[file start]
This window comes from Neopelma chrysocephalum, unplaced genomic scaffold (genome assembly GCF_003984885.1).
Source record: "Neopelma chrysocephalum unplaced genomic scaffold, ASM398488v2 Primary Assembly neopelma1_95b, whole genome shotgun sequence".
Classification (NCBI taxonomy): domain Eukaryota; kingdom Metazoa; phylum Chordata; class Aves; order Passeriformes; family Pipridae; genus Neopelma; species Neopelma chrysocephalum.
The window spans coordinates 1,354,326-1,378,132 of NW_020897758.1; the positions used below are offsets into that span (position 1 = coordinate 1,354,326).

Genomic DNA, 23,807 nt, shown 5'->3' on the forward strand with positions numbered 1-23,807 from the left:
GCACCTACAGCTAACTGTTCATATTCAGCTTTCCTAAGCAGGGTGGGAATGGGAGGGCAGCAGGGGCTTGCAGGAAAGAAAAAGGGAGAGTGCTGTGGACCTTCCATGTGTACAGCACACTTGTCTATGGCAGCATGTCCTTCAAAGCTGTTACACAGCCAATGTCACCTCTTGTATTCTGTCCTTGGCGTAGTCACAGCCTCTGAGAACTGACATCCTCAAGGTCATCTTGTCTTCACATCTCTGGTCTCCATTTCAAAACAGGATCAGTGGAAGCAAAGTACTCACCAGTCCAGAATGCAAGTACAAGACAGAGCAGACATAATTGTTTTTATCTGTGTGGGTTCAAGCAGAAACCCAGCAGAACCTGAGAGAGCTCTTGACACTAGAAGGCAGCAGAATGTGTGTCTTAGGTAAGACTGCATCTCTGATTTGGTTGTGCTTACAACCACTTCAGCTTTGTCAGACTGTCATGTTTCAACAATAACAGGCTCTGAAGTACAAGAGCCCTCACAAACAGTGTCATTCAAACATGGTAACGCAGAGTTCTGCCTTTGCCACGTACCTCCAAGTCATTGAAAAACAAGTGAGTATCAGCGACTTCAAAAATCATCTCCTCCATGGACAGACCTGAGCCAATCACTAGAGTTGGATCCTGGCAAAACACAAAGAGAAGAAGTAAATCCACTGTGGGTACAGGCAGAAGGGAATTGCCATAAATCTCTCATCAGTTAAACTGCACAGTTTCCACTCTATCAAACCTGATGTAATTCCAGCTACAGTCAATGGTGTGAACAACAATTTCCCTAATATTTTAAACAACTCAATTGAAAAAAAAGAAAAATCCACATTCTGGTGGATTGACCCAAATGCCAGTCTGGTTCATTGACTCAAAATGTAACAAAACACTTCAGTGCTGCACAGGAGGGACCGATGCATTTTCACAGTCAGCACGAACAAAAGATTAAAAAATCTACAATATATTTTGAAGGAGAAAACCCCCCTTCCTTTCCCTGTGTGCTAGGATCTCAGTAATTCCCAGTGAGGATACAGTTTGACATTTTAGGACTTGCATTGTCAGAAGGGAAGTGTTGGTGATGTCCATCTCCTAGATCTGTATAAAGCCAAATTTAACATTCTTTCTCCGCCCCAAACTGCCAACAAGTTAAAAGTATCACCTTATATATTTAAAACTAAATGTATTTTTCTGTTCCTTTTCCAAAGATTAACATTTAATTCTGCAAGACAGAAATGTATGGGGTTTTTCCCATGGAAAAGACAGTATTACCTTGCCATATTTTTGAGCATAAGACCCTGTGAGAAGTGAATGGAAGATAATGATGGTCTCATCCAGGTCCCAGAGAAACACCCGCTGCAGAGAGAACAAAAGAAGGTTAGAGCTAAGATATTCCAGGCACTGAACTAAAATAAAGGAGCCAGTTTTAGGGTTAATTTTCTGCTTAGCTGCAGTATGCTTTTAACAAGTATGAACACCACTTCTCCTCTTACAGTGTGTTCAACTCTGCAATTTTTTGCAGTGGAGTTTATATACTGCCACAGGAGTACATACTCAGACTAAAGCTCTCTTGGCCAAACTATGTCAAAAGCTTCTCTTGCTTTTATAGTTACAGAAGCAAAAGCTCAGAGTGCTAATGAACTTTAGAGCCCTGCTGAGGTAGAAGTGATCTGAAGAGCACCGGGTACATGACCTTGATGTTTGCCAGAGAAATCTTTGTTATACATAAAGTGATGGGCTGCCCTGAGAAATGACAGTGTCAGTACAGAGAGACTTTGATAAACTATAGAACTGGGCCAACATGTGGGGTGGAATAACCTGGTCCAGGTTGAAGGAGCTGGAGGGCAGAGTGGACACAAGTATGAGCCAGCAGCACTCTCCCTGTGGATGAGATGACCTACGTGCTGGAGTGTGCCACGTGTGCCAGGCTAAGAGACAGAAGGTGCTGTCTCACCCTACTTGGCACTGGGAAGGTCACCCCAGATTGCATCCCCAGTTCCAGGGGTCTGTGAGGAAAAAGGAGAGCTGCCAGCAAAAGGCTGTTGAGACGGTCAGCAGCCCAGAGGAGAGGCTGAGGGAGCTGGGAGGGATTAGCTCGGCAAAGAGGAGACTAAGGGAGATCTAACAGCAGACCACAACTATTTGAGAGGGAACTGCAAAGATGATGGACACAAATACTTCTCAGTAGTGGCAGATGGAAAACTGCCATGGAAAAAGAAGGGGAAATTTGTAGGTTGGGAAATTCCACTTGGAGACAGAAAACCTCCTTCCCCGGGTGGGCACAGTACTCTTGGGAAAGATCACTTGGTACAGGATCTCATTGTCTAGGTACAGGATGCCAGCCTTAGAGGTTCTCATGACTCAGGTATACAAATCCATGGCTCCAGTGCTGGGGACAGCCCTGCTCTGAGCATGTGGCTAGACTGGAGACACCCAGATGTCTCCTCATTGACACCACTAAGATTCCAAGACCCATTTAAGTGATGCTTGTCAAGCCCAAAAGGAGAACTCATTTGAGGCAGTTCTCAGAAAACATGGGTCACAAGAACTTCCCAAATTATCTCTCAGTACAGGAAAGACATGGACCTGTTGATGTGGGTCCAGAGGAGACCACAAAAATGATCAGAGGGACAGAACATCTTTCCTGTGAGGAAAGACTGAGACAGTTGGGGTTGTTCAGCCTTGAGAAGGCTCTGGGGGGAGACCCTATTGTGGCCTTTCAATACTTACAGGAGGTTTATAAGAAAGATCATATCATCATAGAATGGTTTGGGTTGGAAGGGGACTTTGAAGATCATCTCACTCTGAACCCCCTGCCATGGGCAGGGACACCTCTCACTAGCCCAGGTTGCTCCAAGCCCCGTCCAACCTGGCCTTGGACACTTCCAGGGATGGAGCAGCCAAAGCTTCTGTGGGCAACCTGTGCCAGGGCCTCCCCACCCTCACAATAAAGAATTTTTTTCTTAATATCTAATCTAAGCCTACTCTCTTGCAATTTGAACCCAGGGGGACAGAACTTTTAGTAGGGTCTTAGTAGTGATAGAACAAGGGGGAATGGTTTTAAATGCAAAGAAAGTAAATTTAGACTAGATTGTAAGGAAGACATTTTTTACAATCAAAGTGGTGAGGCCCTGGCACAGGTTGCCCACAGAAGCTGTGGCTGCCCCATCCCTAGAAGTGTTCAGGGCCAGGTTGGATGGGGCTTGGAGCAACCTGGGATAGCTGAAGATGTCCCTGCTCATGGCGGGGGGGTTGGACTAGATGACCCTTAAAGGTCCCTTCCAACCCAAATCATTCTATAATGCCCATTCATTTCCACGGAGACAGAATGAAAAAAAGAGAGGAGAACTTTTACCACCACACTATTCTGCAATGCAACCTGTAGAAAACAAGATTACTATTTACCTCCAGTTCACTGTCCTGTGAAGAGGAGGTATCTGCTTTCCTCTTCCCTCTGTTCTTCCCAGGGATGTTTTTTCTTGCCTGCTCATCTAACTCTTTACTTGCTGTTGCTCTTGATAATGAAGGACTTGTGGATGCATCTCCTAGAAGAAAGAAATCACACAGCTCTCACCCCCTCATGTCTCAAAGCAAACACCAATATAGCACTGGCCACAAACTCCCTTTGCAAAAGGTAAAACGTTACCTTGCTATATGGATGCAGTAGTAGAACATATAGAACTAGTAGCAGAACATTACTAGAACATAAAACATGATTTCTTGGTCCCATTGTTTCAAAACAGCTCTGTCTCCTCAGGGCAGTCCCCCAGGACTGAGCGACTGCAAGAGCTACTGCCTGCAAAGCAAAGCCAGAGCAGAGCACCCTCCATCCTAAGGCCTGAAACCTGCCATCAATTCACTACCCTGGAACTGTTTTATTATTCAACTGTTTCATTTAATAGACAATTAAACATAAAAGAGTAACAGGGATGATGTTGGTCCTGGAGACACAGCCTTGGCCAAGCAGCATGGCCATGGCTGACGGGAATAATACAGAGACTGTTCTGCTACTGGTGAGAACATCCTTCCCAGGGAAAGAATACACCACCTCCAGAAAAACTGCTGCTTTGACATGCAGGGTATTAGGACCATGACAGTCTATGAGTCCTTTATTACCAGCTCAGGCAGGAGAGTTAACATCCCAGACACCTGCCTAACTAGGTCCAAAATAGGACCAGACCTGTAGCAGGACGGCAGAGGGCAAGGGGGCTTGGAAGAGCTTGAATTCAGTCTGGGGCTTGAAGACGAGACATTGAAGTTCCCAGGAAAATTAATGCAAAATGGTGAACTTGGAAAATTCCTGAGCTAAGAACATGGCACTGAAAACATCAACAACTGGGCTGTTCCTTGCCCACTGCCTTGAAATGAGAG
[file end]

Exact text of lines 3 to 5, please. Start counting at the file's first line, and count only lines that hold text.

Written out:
Classification (NCBI taxonomy): domain Eukaryota; kingdom Metazoa; phylum Chordata; class Aves; order Passeriformes; family Pipridae; genus Neopelma; species Neopelma chrysocephalum.
The window spans coordinates 1,354,326-1,378,132 of NW_020897758.1; the positions used below are offsets into that span (position 1 = coordinate 1,354,326).

Genomic DNA, 23,807 nt, shown 5'->3' on the forward strand with positions numbered 1-23,807 from the left: